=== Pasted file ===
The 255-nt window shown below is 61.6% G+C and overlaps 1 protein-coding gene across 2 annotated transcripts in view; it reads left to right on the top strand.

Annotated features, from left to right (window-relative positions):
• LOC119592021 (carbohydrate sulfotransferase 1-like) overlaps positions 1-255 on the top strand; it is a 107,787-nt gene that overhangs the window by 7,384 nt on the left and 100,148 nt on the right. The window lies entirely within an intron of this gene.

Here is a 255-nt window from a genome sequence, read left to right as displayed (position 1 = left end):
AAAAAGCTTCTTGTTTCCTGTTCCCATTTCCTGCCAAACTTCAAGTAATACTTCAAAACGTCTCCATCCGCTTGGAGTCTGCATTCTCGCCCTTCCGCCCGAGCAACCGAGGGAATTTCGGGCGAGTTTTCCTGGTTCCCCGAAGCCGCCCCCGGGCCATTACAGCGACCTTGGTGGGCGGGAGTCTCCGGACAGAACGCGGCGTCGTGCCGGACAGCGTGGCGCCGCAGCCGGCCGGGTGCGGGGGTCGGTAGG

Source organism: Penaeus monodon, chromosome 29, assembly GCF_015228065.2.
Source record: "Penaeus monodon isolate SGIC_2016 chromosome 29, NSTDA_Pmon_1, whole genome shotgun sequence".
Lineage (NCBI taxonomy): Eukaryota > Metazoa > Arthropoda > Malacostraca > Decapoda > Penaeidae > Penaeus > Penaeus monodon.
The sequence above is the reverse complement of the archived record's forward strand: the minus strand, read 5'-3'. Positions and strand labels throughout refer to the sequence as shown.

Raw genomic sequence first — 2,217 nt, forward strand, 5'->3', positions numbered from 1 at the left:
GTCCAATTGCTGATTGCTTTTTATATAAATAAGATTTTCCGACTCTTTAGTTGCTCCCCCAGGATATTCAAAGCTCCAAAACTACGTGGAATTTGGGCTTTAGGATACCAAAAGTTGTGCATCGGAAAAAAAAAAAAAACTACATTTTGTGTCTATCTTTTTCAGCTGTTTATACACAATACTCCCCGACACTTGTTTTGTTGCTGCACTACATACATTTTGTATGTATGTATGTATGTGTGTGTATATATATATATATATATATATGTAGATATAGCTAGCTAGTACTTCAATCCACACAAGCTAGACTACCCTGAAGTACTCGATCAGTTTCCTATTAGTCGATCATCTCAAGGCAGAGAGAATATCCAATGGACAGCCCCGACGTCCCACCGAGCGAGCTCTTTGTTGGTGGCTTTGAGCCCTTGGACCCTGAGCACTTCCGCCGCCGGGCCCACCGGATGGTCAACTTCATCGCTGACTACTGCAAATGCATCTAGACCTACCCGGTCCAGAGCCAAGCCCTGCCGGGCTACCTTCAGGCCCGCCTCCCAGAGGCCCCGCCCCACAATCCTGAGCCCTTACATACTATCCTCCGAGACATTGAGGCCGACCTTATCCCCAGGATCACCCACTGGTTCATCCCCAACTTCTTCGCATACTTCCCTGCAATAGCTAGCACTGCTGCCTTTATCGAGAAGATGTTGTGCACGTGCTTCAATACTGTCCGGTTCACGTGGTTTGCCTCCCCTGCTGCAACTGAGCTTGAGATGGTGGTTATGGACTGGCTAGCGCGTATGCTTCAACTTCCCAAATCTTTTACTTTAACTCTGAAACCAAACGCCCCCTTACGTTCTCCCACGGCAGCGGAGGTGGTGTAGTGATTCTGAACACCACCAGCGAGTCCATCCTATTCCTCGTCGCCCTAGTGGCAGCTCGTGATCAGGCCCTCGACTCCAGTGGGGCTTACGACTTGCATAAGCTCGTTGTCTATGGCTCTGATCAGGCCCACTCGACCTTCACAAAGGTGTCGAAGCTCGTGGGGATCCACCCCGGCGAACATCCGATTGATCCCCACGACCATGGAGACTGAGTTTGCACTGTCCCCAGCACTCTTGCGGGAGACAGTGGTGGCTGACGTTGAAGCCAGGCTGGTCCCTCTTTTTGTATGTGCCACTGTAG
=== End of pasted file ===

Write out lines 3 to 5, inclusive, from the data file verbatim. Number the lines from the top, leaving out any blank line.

• LOC119592021 (carbohydrate sulfotransferase 1-like) overlaps positions 1-255 on the top strand; it is a 107,787-nt gene that overhangs the window by 7,384 nt on the left and 100,148 nt on the right. The window lies entirely within an intron of this gene.

Here is a 255-nt window from a genome sequence, read left to right as displayed (position 1 = left end):
AAAAAGCTTCTTGTTTCCTGTTCCCATTTCCTGCCAAACTTCAAGTAATACTTCAAAACGTCTCCATCCGCTTGGAGTCTGCATTCTCGCCCTTCCGCCCGAGCAACCGAGGGAATTTCGGGCGAGTTTTCCTGGTTCCCCGAAGCCGCCCCCGGGCCATTACAGCGACCTTGGTGGGCGGGAGTCTCCGGACAGAACGCGGCGTCGTGCCGGACAGCGTGGCGCCGCAGCCGGCCGGGTGCGGGGGTCGGTAGG